A grand day, err... week, out!

July 2001

So we've just spent the last seven days either going to, being in, or leaving hurredly from, Queensland. Actually, as we spent nearly all our time in Queensland on Boundary St, Coolongatta, it would be more accurate to amend Queensland to Extreme Southern Queensland and Extreme Northern New South Wales (as Boundary St is the border). We drove up with Peter Dawson (whom I share an office with) and then back again doing just over five thousand kilometers in a week! Some amazing and not-so-amazing things we saw:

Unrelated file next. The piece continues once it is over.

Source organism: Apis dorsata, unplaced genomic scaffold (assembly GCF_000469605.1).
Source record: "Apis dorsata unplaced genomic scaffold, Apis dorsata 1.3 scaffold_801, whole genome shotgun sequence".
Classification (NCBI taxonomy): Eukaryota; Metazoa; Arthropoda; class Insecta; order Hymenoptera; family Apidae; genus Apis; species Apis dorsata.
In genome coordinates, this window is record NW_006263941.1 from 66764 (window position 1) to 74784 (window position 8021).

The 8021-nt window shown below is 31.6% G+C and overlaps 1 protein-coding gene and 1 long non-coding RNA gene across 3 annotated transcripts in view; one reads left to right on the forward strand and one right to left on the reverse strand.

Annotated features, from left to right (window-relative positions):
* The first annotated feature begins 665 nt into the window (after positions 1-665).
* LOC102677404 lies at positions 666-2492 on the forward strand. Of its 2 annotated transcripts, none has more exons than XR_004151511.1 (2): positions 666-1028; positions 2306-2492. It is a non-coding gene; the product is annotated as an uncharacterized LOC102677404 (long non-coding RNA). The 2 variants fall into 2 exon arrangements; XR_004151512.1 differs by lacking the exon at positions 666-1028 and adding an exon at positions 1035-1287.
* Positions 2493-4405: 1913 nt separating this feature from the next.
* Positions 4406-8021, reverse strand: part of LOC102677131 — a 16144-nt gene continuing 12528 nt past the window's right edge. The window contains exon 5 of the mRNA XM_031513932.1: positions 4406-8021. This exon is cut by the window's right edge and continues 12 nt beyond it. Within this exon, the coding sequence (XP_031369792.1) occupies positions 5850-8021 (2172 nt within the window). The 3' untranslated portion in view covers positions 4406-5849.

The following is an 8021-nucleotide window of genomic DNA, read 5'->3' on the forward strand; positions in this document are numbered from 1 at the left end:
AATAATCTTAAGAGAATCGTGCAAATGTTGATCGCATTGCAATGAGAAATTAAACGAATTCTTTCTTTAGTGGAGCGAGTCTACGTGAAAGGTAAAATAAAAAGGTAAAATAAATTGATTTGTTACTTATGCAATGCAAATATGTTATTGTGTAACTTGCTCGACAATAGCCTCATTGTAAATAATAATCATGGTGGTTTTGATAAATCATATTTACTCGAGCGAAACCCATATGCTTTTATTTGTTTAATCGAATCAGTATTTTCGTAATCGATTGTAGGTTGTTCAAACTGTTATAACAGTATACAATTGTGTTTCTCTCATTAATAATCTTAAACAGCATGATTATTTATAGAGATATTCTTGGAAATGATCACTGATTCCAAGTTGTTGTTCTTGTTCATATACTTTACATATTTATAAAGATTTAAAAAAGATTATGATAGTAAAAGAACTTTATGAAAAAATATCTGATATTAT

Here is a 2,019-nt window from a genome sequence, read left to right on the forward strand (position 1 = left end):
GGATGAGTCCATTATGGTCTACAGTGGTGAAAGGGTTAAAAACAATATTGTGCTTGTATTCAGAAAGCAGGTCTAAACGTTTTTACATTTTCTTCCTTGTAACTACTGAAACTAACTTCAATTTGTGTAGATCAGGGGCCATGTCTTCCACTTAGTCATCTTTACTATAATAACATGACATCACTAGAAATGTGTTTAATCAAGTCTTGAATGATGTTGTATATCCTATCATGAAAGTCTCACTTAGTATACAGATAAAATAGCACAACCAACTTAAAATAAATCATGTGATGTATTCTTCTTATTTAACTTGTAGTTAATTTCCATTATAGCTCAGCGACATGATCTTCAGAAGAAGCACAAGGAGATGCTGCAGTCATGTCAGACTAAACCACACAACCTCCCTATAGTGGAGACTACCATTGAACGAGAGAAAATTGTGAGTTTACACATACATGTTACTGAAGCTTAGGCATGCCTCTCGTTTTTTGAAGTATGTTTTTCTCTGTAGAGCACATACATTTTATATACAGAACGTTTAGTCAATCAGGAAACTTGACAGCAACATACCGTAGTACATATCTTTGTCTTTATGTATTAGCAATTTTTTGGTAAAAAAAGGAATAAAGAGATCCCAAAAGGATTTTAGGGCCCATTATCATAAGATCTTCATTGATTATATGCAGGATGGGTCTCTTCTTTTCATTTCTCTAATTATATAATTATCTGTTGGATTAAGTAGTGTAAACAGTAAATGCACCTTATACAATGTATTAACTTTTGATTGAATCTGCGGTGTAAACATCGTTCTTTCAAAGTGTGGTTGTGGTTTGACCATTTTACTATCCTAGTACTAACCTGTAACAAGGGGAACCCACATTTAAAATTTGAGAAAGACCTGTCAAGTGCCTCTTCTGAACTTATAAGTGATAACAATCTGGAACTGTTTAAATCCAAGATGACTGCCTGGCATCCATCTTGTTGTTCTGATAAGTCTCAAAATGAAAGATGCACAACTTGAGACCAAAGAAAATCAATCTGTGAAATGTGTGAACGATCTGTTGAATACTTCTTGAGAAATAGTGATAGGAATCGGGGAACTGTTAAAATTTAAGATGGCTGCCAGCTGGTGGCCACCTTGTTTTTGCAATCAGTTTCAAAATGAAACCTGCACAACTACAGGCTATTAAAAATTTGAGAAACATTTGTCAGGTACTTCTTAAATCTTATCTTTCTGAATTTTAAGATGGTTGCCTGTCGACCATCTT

So anyway, we drove up through Broken Hill, this being the quickest way. It's very Nullabor-like up there, but with a few more hills, and although you may be surprised by this, we generally agree that Western NSW isn't all that boring (at least, it was less boring than we anticipated). There isn't really much to say about it, except that we saw kangaroos (mostly dead unfortunately), emus, foxes, eagles, hawks and the odd feral goat. Actually, I have conveniently forgotten to mention that the route to Broken Hill was unusually tortuous that day. For some inexplicable reason, the South Australian Road Authority had decided to hide all the signs pointing to Broken Hill, so we ended up on the wrong highway and had to detour extensively. Easy to do, especially as the sun hadn't risen yet. We stayed the night in a little motel in Gilgandra which is somewhere north of Dubbo (if anybody knows where that is - Dubbo has Australia's safari zoo). Continuing our run of pre-dawn stuff-ups (and who is really capable of rational though at such ungodly hours?), we managed to leave both our extra-comfy car pillows behind (motel pillows suck) leaving us facing severe lumpiness for the rest of the trip. We had however made pretty good time - we were over half way there - so we decided to push our luck and take a slightly more scenic route to the Gold Coast than we'd planned. Specifically, we decided to turn east through Tamworth, cross the Great Dividing Range, and head up the Pacific Highway. This turned out to be a great idea - there was plenty of beautiful rainforest to entertain one's eyes, and several waterfalls to check out too. However, choosing a route that compromised between seeing this beauty and actually getting us to the Gold Coast before it got too dark ran us afoul of some unsealed road which of course was unmarked on all three of the maps we had of the area (beware - road washed away). So, it took us a bit longer than expected. The biggest surprise was the change in temperature as we came down out of the mountains into the coastal plain at Grafton. It must have been a good ten degrees warmer (I was told by a petrol attendant that Coonabarabran had -6C last night!) and it was just glorious. The drive up the Pacific highway was a bit clogged with traffic, and you end up getting pretty sick of sugar cane and banana plantations, but the scenery is pretty much river after river after river. Much like the southern NSW coastline in that respect (which is probably not all that surprising). Still we made it to Coolongatta in one piece sometime just after dark. Of course, none of us knew where we were supposed to go (we couldn't find an address on the conference website - typical), so we had to find a phonebox and call them. But it was just down the road, so all was well. Of course, the place we were staying was advertised as a "first class unsophisticated international resort" which is Gold Coast slang for a hostel/backpackers. It was shabby - very shabby. But what can you expect from a university. Apparently last year the students were put up in the actual conference hotel (not shabby at all) but these damn academics learn from their mistakes too quick. We got the dud room (of course) which only had one key and smelt all mouldy, but we got by, mostly through the purchase of a pineapple which served as a lovely air-freshener. Fifty cents well spent I reckon. And while I am on the subject of food, I must rave about the Turkish Pizza joint across the street. Absolutely fantastic, the only whinge was that the vegetarian pizzas (which comprised half the menu) were a little oily. But with three types of cheese on them, that's to be expected (mozzerella, fetta, and "secret" cheese - no, I didn't ask, you wouldn't either). By the way, this whinge is not mine, or even Penny's, but in fact comes from Prince Whingeburger himself, Ben (who was also at the conference). Kudos for those of you who don't know Ben - he's a physicist whose only discernable interest is drinking vast quantities of whatever's going. But what was even cooler, was that the guys who ran it were Lebanese or at least of Middle-Eastern extract - so those of you who watched and loved that pinnacle of Australian sitcoms Pizza (SBS) will understand me when I say that the show was a completely and utterly faithful representation of this particular establishment. But enough about that. The conference was OK. The first few talks were really good, but by the second day, there were more than a fair share of crap ones too. Ben gave a very coherent and understandable talk on quantum computing. He spent most of the morning of the first day of the conference writing it (but unusually for Ben, he finished with over an hour to spare - this he filled in by inserting animations into his presentation). Considering that he had been up until 2am the night before (doing what Ben does best) it was a marvellous accomplishment (Pippa by the way, didn't put in an appearance that day until about 4pm - she was feeling "unwell"). Actually, you know what the best bit about the whole conference was? Every morning, they put a big bowl of mentos mints on each table. Oh yeah, and they provided free lunch and that sort of stuff. All you can gobble buffets too! Mmmm... And you get two hours lunch break which means you can stuff yourself and then wander down to the beach and walk around for an hour or so (or go paddling) before you have to return to the grindstone. By the way, I should mention that the conference itself was in a nice hotel - not a crappy hostel (Ben said "it's not too bad - I quite like it". I won't tell you how Pip described it) - it had a pool with waterslides! And security guards hanging around making sure that you are a genuine paying guest before letting you enjoy any of its luxuries (sigh). Anyway, talks good(ish), food better, etc... We had Saturday afternoon off, and a map of Australia near the pool table ($2 a game what a ripoff) suggested that there was a place called Mt Warning to the south-west that was worth a wander. The climb to the summit was said (by the map) to have some of the best sub-tropical rainforest left in the area. So we went and did that. Of course, there were five of us by then, three of whom were fit athletic types (ie everyone except Penny and myself). The drive there took about about an hour, so we arrived just before three. It could have been quicker but our car (which is gutless to start with) had severe problems climbing hills with three beefy blokes in the back. Anyway, we get there and we start out and its all beautiful with epiphytes and tree ferns and all that stuff, but we come to a sign warning us that the return trip takes between four and five hours and that we shouldn't begin after noon. Ignoring this obvious slight on our abilities we surge on. Actually the other three surged on (occasionally jogging their way up the mountain the freaks) whilst Penny and I pulled ourselves along the path, step by gasping step. About halfway up we reach another sign telling us that people have gotten lost and died on this mountain after dark, so if it is after 1pm, we should turn around. Another pathetic insult to our prowess (the time now was about 3:45). So up we go, and its all beautiful everywhere and occasionally you get a glimpse through the trees and see this incredible view looking out towards the ocean. Closer to the top, the vegetation changes from rainforesty things to sassafras and lichen, then to cactusy things and blackboys. At about 4:10 we made it to the final stage. This, unbeknownst to us, consists of hauling yourself up a sixty degree incline of rough volcanic rocks with a few meagre footholes half-heartedly jackhammered into the path and a thin chain to hang on to. And this is not just a small final ascent - its 200m high! The pain, the agony. There are some who think exercise is for fools, and some who seem to make it a way of life, but most of us have a line somewhere as to what constitutes healthy living and what constitutes being bloody idiotic. That line got lost somewhere back behind the horizon that day. Oh the pain, the agony! But after a final burst of adrenalin (or possibly the final burst of my spleen), we climbed to the top and were rewarded with sweeping panoramic views of pretty much everywhere from Surfers Paradise to Byron Bay. It turns out that Mt Warning is actually the plug from an ancient volcano, the remains of which form a ring of hills around the plug. It is also the first part of the Australian mainland to receive the dawn every day - something to remember for quiz nites there. Anyway, by this stage it was getting on to 4:30 so we made a dash down the mountain, the last third in darkness (some clever people had brought torches (ie not me)), to the car. Elapsed time: Just under three hours. I should mention that in coming down, we passed two more groups of people still climbing. Absolutely foolish, tut-tut. Anyway, we made it back in time for dinner (very important). The rest of the evening passed fairly uneventfully, except for a walk along the beach to Pt Danger. The park near the point was alas infested with schoolies, but the police presence there served to entertain us for a little while. The place is called Pt Danger because of the five metre waves which come crashing in against the rocks there making quite a moonlit show. Personally however, I think that it was named because some idiot managed to build a small concrete swimming pool out on the aforementioned rocks, the use of which must surely constitute the world's most dangerous spa. Still. The rest of the conference was spent eating mentos and things like that. We cruised up to Brisbane on the Sunday afternoon to visit people (about a 100km drive) and I can tell you right now that driving in Brisbane is a complete and utter mess. I thought Sydney and Melbourne were bad, but Brisbane seems to entirely consist of one-way streets which channel you in loops and twirls around the city (never giving you a chance to escape) until you are ejected in some place on the opposite side of town to where you wanted to be. Apart from that it's kind of nice. A great big river with huge cliffs on either side, and lots and lots of hills. I learnt two important things in Brisbane - first that Brisbanians (and even naturalised Brisbanians) huddle around the heater whenever the temperature drops below 25C, and second that Daria shows on payTV. Things to remember. Anyway, it would have been nice to have checked out the place more thoroughly, and especially to have gone up the coast a bit, but we had already planned to head south along the coast and check it all out more thoroughly. So we got up early (again ) and headed on out. This time, detouring off the Pacific highway to see Byron Bay and other assorted tourist meccas. Byron Bay itself was pretty but horribly developed, but there were a couple of beaches up the coast a bit, which in my opinion were more beautiful (and less populated, though I'm betting they're all horrendous in the summer). This took quite a while, mostly due to the roadworks that seemed to be taking place every ten kilometres or so, but it was all very pretty. Then we mooched down the coast a bit more to Coffs Harbour (past the big banana which was surprisingly small - the big prawn was much more impressive but I can't remember where that was (I can't remember where the big didgeridoo was either - you get that). The idea was to spend the afternoon stickybeaking our way back through the Great Dividing Range where all the waterfalls are. There is a road called "The Waterfall Way" which is supposed to have tons of waterfalls along it. However, either they are poorly marked or we had very poor vision, as we missed most of them. And due to us wandering around various places along the way (and all those bloody roadworks) it was about 3pm by the time we actually found any waterfalls. They were nice, but obviously much more impressive in the wet season (it was all very very dry up there so presumably they get rain in the summer months). Just before sundown we found what was listed on our map as the largest waterfall in Australia at 467m. In fact it was either 220m or 260m depending on which sign you believed and only one of the tallest waterfalls in Australia, but it was impressive nonetheless, dropping down into this incredibly steep gorge that you'd never expect would exist given the plateau like country that we'd been driving through. Anyway, it was cool. The next day dawned rather bleakly. We headed south through Gilgandra (to get our pillows), Dubbo, Parkes, etc... and discovered the most boring country on earth, the plains around Hay in southern NSW. Hours and hours of flat boring scrub, broken occasionally by a herd of cattle that was grazing on and around the road. Incredibly mind-numbingly boring. Much worse than the Broken Hill route (though the petrol was cheaper). It was late-ish afternoon when we finally got to Hay itself and we said "bugger all this for a lark, lets go home". So we drove lots and lots and lots and made it back to Adelaide about 10:30pm, making the days total distance 1501km. And , were we tired the next day. And here endeth the saga. I hope I have made you waste lots of valuable company time reading this rubbish, which for us, was definitely a grand week out. :)